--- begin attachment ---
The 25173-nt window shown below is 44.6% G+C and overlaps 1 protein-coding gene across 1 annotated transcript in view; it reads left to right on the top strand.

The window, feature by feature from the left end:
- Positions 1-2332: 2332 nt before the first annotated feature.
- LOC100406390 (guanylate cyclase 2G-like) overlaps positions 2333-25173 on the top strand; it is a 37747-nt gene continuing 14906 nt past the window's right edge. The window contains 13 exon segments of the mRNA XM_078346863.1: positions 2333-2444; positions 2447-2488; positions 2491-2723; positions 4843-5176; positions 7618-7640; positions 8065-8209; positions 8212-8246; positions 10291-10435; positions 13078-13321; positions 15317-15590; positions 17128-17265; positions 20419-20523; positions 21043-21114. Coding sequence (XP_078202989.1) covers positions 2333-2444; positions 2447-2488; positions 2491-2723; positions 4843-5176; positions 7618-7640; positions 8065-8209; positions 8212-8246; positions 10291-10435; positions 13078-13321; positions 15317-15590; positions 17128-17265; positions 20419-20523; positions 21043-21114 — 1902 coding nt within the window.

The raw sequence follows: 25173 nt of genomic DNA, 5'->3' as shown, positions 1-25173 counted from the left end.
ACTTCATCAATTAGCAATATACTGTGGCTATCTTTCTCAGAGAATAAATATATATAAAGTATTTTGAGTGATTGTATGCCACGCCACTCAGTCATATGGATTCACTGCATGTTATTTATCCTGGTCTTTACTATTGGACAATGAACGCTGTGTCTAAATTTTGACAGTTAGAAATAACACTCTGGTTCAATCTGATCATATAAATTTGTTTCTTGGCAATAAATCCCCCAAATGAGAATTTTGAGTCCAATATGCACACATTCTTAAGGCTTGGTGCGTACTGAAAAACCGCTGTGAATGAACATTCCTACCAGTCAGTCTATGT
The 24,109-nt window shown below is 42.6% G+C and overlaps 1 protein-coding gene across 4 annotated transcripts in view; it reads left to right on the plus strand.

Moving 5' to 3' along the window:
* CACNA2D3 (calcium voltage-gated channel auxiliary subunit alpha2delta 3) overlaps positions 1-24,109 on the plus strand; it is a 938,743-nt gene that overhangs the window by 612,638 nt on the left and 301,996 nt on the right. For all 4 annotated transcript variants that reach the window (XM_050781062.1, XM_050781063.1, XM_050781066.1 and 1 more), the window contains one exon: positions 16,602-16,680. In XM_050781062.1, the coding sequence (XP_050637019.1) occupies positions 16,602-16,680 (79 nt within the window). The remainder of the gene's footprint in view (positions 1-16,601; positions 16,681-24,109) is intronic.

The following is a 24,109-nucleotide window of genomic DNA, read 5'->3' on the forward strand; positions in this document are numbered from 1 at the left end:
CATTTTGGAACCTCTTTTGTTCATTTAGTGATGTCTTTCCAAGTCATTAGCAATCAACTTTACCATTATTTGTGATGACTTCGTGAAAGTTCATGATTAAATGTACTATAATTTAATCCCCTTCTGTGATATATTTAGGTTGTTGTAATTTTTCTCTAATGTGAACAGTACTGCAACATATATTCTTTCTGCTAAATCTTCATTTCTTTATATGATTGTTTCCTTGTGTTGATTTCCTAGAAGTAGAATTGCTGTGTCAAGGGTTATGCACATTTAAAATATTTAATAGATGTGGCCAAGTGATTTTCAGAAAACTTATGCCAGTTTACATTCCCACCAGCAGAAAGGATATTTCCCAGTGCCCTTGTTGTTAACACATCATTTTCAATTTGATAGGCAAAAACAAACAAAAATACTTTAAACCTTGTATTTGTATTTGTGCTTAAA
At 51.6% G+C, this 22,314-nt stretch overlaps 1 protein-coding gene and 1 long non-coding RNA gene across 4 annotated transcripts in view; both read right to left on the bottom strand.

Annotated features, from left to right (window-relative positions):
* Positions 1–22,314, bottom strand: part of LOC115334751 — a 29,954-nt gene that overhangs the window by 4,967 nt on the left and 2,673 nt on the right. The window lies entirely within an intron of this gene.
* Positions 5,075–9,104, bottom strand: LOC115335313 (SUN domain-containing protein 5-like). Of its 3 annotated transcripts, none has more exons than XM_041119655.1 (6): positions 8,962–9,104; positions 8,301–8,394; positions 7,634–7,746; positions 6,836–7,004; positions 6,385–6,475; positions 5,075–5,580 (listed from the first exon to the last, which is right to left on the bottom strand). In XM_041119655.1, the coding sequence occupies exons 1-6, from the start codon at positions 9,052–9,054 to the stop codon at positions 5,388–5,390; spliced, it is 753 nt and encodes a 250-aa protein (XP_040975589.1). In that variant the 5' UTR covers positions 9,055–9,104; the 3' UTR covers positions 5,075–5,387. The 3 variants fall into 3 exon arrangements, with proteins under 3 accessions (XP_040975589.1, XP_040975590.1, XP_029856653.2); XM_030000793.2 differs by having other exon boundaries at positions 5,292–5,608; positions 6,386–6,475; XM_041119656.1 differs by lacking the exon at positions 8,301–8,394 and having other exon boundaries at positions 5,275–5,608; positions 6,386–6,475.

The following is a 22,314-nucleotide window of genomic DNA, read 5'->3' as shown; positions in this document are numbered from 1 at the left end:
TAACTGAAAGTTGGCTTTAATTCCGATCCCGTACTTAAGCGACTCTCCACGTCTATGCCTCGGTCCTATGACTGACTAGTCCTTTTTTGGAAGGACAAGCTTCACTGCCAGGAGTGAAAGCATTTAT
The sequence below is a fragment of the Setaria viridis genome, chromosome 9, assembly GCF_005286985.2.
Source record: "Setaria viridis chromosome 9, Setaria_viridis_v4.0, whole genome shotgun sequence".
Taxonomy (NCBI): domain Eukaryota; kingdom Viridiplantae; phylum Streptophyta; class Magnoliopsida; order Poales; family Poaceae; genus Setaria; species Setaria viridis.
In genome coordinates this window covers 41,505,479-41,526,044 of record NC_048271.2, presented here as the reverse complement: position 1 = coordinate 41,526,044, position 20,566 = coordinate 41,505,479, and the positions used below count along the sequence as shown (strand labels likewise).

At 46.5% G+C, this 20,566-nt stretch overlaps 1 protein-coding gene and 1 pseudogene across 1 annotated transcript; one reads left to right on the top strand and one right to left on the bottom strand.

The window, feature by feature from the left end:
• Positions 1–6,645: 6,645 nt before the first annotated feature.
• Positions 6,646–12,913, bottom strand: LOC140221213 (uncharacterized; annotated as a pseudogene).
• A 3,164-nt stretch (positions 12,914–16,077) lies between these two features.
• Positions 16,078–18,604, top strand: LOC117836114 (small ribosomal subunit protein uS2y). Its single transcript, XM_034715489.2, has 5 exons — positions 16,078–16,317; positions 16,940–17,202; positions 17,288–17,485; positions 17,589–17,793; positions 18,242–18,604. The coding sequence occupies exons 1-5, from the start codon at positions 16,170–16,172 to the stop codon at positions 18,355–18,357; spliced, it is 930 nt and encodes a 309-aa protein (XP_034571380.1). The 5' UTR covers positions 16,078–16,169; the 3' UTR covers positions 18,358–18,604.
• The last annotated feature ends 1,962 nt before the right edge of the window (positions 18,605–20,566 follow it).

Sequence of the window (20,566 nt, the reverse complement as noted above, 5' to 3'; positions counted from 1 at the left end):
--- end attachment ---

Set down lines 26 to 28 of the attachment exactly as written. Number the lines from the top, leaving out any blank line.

• A 3,164-nt stretch (positions 12,914–16,077) lies between these two features.
• Positions 16,078–18,604, top strand: LOC117836114 (small ribosomal subunit protein uS2y). Its single transcript, XM_034715489.2, has 5 exons — positions 16,078–16,317; positions 16,940–17,202; positions 17,288–17,485; positions 17,589–17,793; positions 18,242–18,604. The coding sequence occupies exons 1-5, from the start codon at positions 16,170–16,172 to the stop codon at positions 18,355–18,357; spliced, it is 930 nt and encodes a 309-aa protein (XP_034571380.1). The 5' UTR covers positions 16,078–16,169; the 3' UTR covers positions 18,358–18,604.
• The last annotated feature ends 1,962 nt before the right edge of the window (positions 18,605–20,566 follow it).